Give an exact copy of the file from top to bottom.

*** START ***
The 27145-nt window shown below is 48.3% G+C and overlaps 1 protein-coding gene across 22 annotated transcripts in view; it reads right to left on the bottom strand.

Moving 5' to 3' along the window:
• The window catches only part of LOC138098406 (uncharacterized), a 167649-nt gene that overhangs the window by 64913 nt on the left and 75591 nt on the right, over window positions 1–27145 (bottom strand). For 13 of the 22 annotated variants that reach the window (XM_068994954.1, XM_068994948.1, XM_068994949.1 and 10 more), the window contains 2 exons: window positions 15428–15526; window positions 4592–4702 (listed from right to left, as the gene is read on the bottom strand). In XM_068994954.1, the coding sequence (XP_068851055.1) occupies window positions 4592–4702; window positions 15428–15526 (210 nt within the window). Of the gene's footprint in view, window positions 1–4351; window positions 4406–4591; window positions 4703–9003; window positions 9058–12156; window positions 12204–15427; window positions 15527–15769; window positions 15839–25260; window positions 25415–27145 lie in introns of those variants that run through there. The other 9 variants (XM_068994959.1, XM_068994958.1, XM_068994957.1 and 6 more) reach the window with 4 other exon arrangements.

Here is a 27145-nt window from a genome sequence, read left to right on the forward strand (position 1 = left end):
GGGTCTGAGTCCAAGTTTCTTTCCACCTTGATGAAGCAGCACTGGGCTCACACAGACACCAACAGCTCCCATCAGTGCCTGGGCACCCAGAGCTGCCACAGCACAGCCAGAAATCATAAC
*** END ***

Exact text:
The 27145-nt window shown below is 48.3% G+C and overlaps 1 protein-coding gene across 22 annotated transcripts in view; it reads right to left on the bottom strand.

Moving 5' to 3' along the window:
• The window catches only part of LOC138098406 (uncharacterized), a 167649-nt gene that overhangs the window by 64913 nt on the left and 75591 nt on the right, over window positions 1–27145 (bottom strand). For 13 of the 22 annotated variants that reach the window (XM_068994954.1, XM_068994948.1, XM_068994949.1 and 10 more), the window contains 2 exons: window positions 15428–15526; window positions 4592–4702 (listed from right to left, as the gene is read on the bottom strand). In XM_068994954.1, the coding sequence (XP_068851055.1) occupies window positions 4592–4702; window positions 15428–15526 (210 nt within the window). Of the gene's footprint in view, window positions 1–4351; window positions 4406–4591; window positions 4703–9003; window positions 9058–12156; window positions 12204–15427; window positions 15527–15769; window positions 15839–25260; window positions 25415–27145 lie in introns of those variants that run through there. The other 9 variants (XM_068994959.1, XM_068994958.1, XM_068994957.1 and 6 more) reach the window with 4 other exon arrangements.

Here is a 27145-nt window from a genome sequence, read left to right on the forward strand (position 1 = left end):
GGGTCTGAGTCCAAGTTTCTTTCCACCTTGATGAAGCAGCACTGGGCTCACACAGACACCAACAGCTCCCATCAGTGCCTGGGCACCCAGAGCTGCCACAGCACAGCCAGAAATCATAAC